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A trusted partner

Tennessee producers depend on Co-op for TAEP on-the-farm projects
Story and photos by: Sarah Geyer 1/28/2019

 

Livestock producers Will and Amanda Land of Shiloh built their covered working system last year through cost-share funds provided by the Tennessee Agricultural Enhancement Program. Approved for the 2019 program, the couple plans to build pens to extend the facility’s holding area.
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Here’s a tried-and-true, two-step plan for those receiving approval letters from the Tennessee Agricultural Enhancement Program:

Step 1: Celebrate! That on-the-farm project qualifies for cost-share funds.

Step 2: Relax! Let Co-op help with the rest.

At the ready with expert advice and outstanding service, Co-op will be a trusted partner through each step of the project process — from product recommendations to installation.

TAEP and Co-op. It’s an essential combination. Just ask Shiloh’s Will and Amanda Lands. After receiving approval for cattle-handling equipment last year, the couple turned to First Farmers Cooperative.

“We had an idea of what we wanted,” says Will who, along with Amanda, raise a small Angus and Angus/Hereford herd on their 80-acre farm. “The guys from Co-op came out, mapped, measured, drew up the plan, placed the order, and then helped us set it all up. With both of us working full-time jobs, I can’t even begin to think about how long it would have taken us to do all of that ourselves.”

That kind of help is a welcome change for the Lands. Since purchasing the McNairy County farm five years ago, they have tackled most of the work on their own. With Will’s cattle hauling business and Amanda working at Kimberly-Clark in Corinth, Miss., getting their farm into operating condition has been slow going.

Their first project, tearing down and replacing all the fencing, monopolized the couple’s time and budget for nearly two years. However, when 2016 arrived, they were ready to invest in cattle-handling equipment. That’s when the Lands first applied for TAEP funds. They were approved that January and purchased a Priefert S04 squeeze chute from First Farmers the following spring.

Will and Amanda set up the chute in a small barn and, with a makeshift alley and corral, they could work their herd of 24 mamas, their calves, and two bulls. The next year, the couple decided to use TAEP funds to build a complete working system. That’s when they called Jeremy Jones, a livestock specialist with First Farmers. Jeremy, along with fellow First Farmers livestock specialists Jason Hearn and Logan Shull, and Chris Seiber of Tennessee Farmers Cooperative, collaborated with the Lands to create their ideal facility. Along with the chute, the system includes:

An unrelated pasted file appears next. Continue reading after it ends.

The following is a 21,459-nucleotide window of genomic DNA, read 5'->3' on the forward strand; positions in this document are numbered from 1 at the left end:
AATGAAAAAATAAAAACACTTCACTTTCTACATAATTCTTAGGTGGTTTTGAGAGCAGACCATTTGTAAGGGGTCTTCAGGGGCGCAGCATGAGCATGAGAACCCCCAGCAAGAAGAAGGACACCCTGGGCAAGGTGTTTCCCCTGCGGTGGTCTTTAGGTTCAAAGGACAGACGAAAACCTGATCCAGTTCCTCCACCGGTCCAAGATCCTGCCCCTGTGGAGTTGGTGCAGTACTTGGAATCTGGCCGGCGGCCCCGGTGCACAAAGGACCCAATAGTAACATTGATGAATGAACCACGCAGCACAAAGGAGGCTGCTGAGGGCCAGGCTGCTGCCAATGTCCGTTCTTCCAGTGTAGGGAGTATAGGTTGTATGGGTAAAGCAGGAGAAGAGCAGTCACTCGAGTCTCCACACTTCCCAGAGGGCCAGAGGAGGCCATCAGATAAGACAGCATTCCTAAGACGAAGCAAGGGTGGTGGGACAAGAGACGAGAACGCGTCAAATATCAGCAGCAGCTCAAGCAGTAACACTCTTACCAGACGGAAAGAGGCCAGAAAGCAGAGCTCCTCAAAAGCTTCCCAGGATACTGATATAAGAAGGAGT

• Priefert palpation cage

• 28 feet of Priefert Rough Stock adjustable alley with two adjustable sliding doors

• 135-degree Priefert Rough Stock open sweep tub

• 52 feet of W-W Classic panels with high pole gates to separate panel sections

• W-W Chaparral panels for loading out to trailers

• 5 Co-op SHD 7-bar tall gates built in

custom lengths by TFC’s Metal Fabrication plant.

With their new system in place, the Lands had one more TAEP project for the year: building a cover for the new working facility.

“Everything under that cover is bought with TAEP from Co-op,” says Will. “Of course there are other options out there where we can buy farm equipment, but Co-op has a diversity and quality of products that’s just better. And having local people to work with means a lot. I know I’m going to get excellent service.”

The Lands are among 6,344 Tennessee producers who have been approved this year for TAEP funds, bringing the total invested to more than $168 million.

Created in 2005, TAEP has helped the state’s producers improve their operations through nearly 58,000 on-the-farm projects in the areas of livestock genetics and equipment, hay storage, and feed and grain storage, as well as a wide range of producer diversification opportunities.

Most participating producers, like the Lands, say the cost-share program has allowed them to vastly improve farm safety and operational efficiency.

“With this new working system, the two of us can work the cows now with ease,” says Amanda. “[This facility] even allows me to work them by myself if needed, and that’s something I could have never done before. ”

The Lands applied for TAEP funds this year, too, and Amanda says they’ll probably build pens to extend their new cattle-working area. With several other projects in mind, the Lands say they are thankful for TAEP cost-share funds.

“Our customers comment every year about how much they appreciate this program, and we’re proud that they turn to us for help with many of their purchases,” says Jimmy Ogilvie, manager of TFC’s Farm, Home, and Fleet Department. “That’s why we’ve created a TAEP-focused website. We hope it will be a helpful tool for producers and our member Co-ops.”

The website, www.ourcooptaep.com, features a “catalog” of TAEP-approved products available through Co-op. The extensive selection includes bunk feeders, chutes, feed bins, feeders, gates, guidance systems, handling equipment, head gates, mineral feeders, panels, scales, sprayers, spreaders, sweep systems, and working products from a variety of manufacturers.

The site also allows customers to find the addresses of participating Co-op stores, contact a Co-op customer service representative, or access helpful information and tips about TAEP including the application and reimbursement processes.

Those producers approved for the 2019 TAEP fund should begin planning their purchases soon. April 1 is the reimbursement request deadline for those buying livestock equipment; for all other programs, the reimbursement requests are due by Sept. 1.

 
 
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